The Ins and Outs of Retainage in Construction

The Ins and Outs of Retainage in Construction

The construction sector is unique in many ways. Construction parties have lien rights, for example, which allow them to secure payment from delinquent clients. Not all industries protect their stakeholders from non-payment, which goes to show how often payment conflicts arise in the construction business.

Retainage is another unique feature of construction. Unlike a mechanics lien, however, retainage is a controversial topic among construction participants. Not all contractors, subcontractors, and material suppliers are keen about retainage, although it remains to be widely used across all 50 states.

This article will walk you through the basics of retainage in construction, what it seeks to do, and how it affects different construction stakeholders.

What is retainage in construction?

Retainage is essentially the practice of withholding payment from construction parties until a construction project is “substantially finished.”

The paying party – typically a property owner, general contractor, or government entity – keeps a certain percentage of the contract amount to themselves, effectively paying a lower amount to a lower-tier contractor or materialman and only releasing the full payment when a project has wrapped up.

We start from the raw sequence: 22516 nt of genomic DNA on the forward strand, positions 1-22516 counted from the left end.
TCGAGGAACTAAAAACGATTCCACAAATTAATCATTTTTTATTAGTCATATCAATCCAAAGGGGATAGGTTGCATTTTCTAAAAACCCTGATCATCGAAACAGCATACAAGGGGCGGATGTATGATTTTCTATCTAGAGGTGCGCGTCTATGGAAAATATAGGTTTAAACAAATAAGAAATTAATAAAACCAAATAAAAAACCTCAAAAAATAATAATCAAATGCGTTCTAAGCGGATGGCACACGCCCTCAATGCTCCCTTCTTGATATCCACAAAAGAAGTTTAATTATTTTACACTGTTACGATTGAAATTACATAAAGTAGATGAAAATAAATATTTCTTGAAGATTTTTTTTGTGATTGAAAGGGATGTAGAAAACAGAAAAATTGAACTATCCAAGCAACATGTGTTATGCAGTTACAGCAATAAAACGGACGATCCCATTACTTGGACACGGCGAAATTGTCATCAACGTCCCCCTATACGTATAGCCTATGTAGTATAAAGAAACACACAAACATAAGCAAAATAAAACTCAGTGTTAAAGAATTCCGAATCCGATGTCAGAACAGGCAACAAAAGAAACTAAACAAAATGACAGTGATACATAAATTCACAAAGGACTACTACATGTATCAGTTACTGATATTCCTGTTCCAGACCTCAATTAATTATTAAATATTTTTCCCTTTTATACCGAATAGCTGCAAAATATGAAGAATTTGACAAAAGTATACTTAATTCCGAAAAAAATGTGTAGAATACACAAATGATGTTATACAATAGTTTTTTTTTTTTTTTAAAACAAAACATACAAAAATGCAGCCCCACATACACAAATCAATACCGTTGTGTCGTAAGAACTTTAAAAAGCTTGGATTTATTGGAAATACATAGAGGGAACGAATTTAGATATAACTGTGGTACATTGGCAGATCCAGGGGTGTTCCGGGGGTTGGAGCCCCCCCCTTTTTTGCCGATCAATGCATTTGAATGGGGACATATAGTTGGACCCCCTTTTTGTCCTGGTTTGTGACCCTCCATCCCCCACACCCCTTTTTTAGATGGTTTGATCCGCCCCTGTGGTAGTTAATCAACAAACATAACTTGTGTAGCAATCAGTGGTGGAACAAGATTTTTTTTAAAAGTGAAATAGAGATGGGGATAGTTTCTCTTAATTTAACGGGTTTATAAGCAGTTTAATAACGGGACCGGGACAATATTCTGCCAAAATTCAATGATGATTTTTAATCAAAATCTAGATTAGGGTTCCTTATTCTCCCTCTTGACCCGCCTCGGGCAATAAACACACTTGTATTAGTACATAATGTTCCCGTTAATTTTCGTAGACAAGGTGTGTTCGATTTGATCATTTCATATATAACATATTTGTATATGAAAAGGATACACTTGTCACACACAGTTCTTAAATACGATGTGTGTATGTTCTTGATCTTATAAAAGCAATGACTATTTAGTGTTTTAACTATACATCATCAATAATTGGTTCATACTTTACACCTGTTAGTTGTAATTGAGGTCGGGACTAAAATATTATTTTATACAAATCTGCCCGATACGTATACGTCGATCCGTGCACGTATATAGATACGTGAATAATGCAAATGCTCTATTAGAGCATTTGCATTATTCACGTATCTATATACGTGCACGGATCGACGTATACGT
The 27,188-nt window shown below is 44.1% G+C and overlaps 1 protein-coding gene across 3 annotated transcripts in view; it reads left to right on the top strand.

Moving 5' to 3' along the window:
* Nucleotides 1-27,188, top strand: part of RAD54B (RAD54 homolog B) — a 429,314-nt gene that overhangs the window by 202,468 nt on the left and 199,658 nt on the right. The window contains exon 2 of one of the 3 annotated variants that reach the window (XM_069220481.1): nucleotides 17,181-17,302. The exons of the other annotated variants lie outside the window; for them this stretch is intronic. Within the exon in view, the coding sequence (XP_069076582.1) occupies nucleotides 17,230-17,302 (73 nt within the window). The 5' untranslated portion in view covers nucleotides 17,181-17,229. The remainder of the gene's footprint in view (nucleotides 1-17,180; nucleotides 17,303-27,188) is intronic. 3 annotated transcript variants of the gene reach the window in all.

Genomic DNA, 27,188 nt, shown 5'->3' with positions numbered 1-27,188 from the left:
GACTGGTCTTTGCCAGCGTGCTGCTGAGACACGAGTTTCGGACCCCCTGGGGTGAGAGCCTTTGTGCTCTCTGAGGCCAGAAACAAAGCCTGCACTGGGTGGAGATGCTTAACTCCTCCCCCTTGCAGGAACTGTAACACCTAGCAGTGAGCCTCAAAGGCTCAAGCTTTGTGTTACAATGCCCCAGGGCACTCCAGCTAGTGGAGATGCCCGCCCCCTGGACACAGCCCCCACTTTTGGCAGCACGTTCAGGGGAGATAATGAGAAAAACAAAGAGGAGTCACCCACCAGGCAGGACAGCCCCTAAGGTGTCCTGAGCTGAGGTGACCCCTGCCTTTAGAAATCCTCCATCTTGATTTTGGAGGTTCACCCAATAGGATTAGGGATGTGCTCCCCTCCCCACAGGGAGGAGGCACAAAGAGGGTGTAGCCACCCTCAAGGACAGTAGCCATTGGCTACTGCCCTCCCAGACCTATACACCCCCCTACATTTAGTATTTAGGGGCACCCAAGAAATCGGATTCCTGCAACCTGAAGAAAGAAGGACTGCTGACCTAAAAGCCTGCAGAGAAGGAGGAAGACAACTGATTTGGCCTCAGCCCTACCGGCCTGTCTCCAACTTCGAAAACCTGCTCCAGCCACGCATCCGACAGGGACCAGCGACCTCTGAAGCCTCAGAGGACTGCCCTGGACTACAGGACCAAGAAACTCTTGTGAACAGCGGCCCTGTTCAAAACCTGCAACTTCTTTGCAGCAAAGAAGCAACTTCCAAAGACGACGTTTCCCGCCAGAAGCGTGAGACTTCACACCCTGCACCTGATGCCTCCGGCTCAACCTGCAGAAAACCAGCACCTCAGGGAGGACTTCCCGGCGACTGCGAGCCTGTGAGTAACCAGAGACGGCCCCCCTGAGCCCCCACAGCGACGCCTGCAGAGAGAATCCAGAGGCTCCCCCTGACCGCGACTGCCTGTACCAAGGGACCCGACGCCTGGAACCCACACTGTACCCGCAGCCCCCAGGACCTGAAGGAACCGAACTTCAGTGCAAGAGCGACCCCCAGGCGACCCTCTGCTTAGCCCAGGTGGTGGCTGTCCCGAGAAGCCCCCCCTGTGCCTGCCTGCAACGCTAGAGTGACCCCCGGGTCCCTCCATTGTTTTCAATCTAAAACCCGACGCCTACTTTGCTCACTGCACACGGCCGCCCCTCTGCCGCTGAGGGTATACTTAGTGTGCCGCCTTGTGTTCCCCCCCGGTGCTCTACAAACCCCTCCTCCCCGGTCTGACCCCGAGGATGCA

Retainage is practiced in both private and public construction projects. Private owners and federal offices have been practicing retainage for the past century, and each state has its own rules and requirements regarding its use.

As mentioned, retainage continues to be a tricky topic in construction. While owners and general contractors are generally in favor of withholding funds until the very last day of the project, subcontractors and other lower-tier parties are not so keen about not receiving their full payment as they work on a property.

Purpose of retainage

This is an important question: What, indeed, is the point of keeping payment from construction parties who have been rendering work on a project?

When the practice of retainage started in Europe in the 1800s, its purpose was to encourage contractors to perform their job properly all the way until the end of the project. On top of that, retainage also sought to protect property owners in cases of contractor delinquency.

The idea is that contractors would be more diligent in sticking to the contract schedule and making sure that everything was done properly if their full payment would only be released on the final day of the project.

Property owners will also have a financial cushion in case a contractor or a material supplier fails to fulfill their obligations. If project delays occur, for instance, property owners could source the added costs from the payment percentage that they had been withholding from their contractors.

In theory, retainage should incentivize both property owners and construction participants. In practice, however, lower-tier contractors usually end up “self-financing” their services. With the payment being withheld from them, they have to find ways to perform their work with limited finances on hand.